5th May, 2021 8:40 am
Scotland’s education authorities should launch a review into the scale of sexual harassment and abuse in schools and colleges, taking a lead from a similar inquiry in England, according to the Scottish Greens.
The Department for Education review was launched following a wave of anonymous testimonies from sexual assault survivors submitted from across the UK to the “Everyone’s Invited” website and amid police concerns the revelations were the “tip of the iceberg”.
Robert Halfon, chair of the House of Commons education select committee, also called for a ‘full independent inquiry’ after the allegations became public, with more than 8,000 allegations of sexual violence and abuse made by school pupils on the website by the end of March.
Now the Scottish Greens have said a similar inquiry should be conducted in Scotland, with the party’s education spokesperson Ross Greer pointing to many of the testimonies on the website coming from Scotland.
He said: “To its credit, the UK Department for Education has acted decisively in response to these disturbing allegations by launching this review. It is essential that Scotland immediately follows this approach. Sexual abuse and harassment in schools is certainly not a problem unique to England.
“Many of the survivor testimonies submitted to ‘Everyone’s Invited’ have come from Scotland, making it clear that a sector-wide review is necessary here as well.”
Soma Sara, founder of the Everyone’s Invited website, has said “rape culture” is a problem for all schools and the initial focus on fee-paying schools risked minimising the issue, which she said was happening across the UK.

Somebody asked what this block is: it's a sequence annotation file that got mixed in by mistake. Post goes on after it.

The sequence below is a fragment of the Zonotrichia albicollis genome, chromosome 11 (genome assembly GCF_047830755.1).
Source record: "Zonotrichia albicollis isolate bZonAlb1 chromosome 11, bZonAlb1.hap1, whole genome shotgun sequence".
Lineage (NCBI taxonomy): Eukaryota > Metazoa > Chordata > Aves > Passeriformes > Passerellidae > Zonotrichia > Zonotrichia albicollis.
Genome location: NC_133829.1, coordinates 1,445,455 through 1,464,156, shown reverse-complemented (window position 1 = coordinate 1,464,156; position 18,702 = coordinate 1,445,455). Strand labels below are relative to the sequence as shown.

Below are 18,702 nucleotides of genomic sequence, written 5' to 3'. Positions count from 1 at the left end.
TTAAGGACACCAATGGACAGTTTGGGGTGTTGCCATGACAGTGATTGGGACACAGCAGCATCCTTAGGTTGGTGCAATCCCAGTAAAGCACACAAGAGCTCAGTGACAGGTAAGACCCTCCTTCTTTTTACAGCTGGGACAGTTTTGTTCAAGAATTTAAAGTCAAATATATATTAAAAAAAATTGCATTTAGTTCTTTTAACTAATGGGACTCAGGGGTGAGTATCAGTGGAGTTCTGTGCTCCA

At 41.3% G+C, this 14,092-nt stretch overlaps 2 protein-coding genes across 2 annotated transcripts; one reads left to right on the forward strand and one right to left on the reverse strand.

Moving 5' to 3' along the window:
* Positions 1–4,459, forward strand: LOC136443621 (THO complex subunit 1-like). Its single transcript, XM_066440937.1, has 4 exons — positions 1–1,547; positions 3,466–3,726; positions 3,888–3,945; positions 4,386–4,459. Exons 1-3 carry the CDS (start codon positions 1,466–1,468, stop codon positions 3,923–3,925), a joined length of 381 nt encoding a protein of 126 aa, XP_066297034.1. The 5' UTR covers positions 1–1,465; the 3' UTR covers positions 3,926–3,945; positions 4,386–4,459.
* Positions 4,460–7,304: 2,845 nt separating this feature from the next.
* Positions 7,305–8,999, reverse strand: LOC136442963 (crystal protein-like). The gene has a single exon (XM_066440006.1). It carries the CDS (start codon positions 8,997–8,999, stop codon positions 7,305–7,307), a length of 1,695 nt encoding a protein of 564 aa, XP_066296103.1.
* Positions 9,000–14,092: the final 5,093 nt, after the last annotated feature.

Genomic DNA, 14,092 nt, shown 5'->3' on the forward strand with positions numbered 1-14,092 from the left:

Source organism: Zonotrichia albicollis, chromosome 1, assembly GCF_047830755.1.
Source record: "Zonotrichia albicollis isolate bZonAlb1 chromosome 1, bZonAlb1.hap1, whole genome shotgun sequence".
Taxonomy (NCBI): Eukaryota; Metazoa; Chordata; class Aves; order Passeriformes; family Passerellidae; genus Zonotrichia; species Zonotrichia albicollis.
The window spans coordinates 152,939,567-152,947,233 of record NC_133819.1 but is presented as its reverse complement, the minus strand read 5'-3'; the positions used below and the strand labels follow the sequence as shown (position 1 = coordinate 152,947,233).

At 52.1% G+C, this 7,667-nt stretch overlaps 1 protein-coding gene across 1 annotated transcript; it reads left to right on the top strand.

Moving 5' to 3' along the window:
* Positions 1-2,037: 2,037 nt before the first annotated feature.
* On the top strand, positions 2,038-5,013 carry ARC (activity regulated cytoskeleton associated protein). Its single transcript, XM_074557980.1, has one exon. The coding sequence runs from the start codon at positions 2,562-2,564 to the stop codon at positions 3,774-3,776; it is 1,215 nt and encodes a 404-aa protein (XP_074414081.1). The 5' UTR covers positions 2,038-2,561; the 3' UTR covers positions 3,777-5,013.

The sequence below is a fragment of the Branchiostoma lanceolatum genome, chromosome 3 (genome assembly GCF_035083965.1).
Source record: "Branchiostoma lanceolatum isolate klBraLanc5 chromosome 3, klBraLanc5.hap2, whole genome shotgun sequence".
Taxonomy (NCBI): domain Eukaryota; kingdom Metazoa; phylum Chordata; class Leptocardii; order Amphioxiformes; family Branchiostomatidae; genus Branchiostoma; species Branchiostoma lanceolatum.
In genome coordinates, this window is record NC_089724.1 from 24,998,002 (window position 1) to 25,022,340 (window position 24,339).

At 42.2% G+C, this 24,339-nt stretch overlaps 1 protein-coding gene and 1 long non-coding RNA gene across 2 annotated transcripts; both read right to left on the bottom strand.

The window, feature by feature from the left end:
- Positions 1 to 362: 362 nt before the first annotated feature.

“When we narrow our focus on a school, a demographic or as an individual, we risk making these cases seem like anomalies,” she said. “But this isn’t rare, it happens all the time.”
A report by End Violence Against Women from 2016 found “endemic levels of sexual violence and harassment in schools”, with 5,500 sexual offences reported to the police as having taken place in UK schools over a three-year period to July 2015, including 600 rapes.
Girlguiding Scotland also found, in 2018, that just over 21 per cent of girls and young women in Scotland aged 13 to 25 experienced sexual harassment at school, college or university.
Norfolk Chief Constable Simon Bailey, child protection lead on the National Police Chiefs’ Council, has blamed the “volume of pornographic material that’s being consumed”.
“There’s an erosion of an understanding of what normal sexual relationships look like,” he said.
Mr Greer added: “Violence against women and girls is endemic in our society and it is clear that a number of schools are not offering pupils the protections they deserve. Some appear more concerned with protecting their own reputation than their students, which in turn makes it less likely that survivors will come forward in the future.
“While sexual abuse disproportionately affects girls, many survivors are boys as well, for whom the stigma of being a ‘victim’ creates additional barriers to coming forward.
“We owe it to all of our young people to ensure that every school and college in Scotland is tackling sexual harassment effectively and supporting survivors with the compassion they deserve.”
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Source: The Scotsman, May 2021
Categorised in: News